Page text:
Quote #17: David Foster Wallace (2006)

We don’t think of ourselves as citizens in the old sense of being small parts of something larger and infinitely more important to which we have serious responsibilities. We do still think of ourselves as citizens in the sense of being beneficiaries—we’re actually conscious of our rights as American citizens and the nation’s responsibilities to us and ensuring we get our share of the American pie. We think of ourselves now as eaters of the pie instead of makers of the pie. So who makes the pie?

word #17: “moldiwarp” (n.)

noun.

  1. The European mole (talpa europaea).
  2. An underhand person; a sneak, a plotter, a spy.

Richard Burton prescribed other associative literary traits on the moldiwarp in his epic The Anatomy of Melancholy:

Be silent then, rest satisfied, desine, intuensque in aliorum infortunia solare mentem, comfort thyself with other men’s misfortunes, and, as the moldiwarp in Aesop told the fox, complaining for want of a tail, and the rest of his companions, Tacete, quando me oculis captum videtis, you complain of toys, but I am blind, be quiet; I say to thee, be thou satisfied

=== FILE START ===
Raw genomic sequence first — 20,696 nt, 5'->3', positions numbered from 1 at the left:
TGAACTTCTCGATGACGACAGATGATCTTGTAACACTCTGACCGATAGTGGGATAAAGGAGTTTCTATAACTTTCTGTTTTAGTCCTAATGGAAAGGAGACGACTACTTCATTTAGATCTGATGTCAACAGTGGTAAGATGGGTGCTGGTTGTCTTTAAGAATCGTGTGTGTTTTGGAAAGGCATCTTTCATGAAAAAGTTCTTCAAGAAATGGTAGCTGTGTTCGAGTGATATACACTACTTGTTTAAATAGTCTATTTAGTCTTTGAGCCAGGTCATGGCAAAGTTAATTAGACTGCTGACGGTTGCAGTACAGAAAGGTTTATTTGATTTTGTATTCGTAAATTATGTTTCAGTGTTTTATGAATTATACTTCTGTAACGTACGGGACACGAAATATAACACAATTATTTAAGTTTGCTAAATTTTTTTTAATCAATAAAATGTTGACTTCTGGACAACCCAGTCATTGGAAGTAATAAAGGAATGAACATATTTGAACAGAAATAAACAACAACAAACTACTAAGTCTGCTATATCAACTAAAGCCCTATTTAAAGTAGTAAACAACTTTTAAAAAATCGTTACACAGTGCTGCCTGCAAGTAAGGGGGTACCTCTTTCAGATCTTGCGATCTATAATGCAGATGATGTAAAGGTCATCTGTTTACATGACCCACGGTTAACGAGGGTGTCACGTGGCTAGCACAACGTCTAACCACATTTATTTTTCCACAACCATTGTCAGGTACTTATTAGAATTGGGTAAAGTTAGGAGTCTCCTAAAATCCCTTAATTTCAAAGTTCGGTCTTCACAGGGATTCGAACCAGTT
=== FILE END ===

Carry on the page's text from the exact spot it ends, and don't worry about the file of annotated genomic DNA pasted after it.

Can a name for an animal be an onomatopoeia ?

word #16: “mytacism” (n.)

noun.

  1. using the letter M incorrectly or to an extreme.

This has nothing to do with alliterative tongue-twisters, like reciting “A missing mixture measure” over and over. The OED offers the necessary context for such an obscure word:

In Latin prose composition: the pronunciation of a final m before a word beginning with a vowel, regarded as a fault by grammarians. Also: the placing of a word with a final m before a word with an initial m.

Interesting fact about Latin grammarians: the profession is not some continuation of Ancient Rome; they only came to exist after the civilization’s collapse. Thus, there is no actual authority on how to pronounce the language, only reasonable arguments that are hashed-out ad infinitum . Think about it: from California to Bangalore people read and write grammatically near-exact English, yet the spectrum of pronunciation and orality is as diverse as Kew Gardens. No one can see the word “Ladder” and figure folks in Chicago say “Lehteh” or that the correct way to say “water” in Philadelphia is “wüdder.”

This is why some words die.